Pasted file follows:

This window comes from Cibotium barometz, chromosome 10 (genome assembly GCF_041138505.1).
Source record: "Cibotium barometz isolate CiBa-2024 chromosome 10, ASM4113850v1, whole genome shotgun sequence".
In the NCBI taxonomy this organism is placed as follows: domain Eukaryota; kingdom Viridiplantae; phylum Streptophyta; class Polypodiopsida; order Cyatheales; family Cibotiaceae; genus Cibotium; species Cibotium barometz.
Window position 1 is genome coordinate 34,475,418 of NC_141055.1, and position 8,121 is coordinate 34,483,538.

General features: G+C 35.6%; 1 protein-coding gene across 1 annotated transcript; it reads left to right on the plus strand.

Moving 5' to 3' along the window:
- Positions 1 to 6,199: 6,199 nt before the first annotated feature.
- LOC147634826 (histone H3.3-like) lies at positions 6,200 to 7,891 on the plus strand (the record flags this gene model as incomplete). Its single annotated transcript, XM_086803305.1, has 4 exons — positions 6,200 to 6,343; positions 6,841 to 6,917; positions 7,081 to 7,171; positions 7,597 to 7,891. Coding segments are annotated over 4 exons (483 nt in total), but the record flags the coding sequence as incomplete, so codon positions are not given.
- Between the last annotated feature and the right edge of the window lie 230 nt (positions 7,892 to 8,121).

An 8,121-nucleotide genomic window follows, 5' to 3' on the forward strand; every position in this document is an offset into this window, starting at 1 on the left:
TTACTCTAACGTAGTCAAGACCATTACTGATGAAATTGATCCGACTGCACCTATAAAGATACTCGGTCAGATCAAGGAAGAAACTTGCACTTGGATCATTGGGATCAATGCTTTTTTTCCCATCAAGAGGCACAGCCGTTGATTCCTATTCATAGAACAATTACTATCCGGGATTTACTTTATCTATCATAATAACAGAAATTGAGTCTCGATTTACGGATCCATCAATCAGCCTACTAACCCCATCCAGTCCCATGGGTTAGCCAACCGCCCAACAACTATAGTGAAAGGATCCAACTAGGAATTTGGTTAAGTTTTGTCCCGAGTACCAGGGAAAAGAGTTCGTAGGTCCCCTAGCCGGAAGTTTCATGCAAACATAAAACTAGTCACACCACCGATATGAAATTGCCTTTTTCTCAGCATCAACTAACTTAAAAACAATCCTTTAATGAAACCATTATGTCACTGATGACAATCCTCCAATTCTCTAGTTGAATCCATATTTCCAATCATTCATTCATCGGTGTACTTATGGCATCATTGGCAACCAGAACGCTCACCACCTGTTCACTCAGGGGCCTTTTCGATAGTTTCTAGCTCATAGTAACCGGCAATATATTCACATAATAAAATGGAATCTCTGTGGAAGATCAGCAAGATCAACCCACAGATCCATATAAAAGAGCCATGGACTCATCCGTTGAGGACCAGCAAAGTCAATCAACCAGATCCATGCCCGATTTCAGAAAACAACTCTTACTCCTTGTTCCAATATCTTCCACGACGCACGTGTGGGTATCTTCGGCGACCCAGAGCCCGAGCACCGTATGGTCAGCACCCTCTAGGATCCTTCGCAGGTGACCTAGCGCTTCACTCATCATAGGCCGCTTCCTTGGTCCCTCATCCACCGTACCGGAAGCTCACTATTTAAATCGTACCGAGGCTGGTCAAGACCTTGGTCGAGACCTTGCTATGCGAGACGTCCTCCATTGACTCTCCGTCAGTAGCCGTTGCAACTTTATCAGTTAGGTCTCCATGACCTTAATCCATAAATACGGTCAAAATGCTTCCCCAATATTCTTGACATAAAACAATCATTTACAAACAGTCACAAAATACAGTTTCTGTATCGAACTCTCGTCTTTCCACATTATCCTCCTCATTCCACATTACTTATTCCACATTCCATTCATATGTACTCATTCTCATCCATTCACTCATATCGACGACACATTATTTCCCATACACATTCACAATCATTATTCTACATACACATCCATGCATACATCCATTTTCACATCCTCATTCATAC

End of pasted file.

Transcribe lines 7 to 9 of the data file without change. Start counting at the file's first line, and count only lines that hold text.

- Positions 1 to 6,199: 6,199 nt before the first annotated feature.
- LOC147634826 (histone H3.3-like) lies at positions 6,200 to 7,891 on the plus strand (the record flags this gene model as incomplete). Its single annotated transcript, XM_086803305.1, has 4 exons — positions 6,200 to 6,343; positions 6,841 to 6,917; positions 7,081 to 7,171; positions 7,597 to 7,891. Coding segments are annotated over 4 exons (483 nt in total), but the record flags the coding sequence as incomplete, so codon positions are not given.
- Between the last annotated feature and the right edge of the window lie 230 nt (positions 7,892 to 8,121).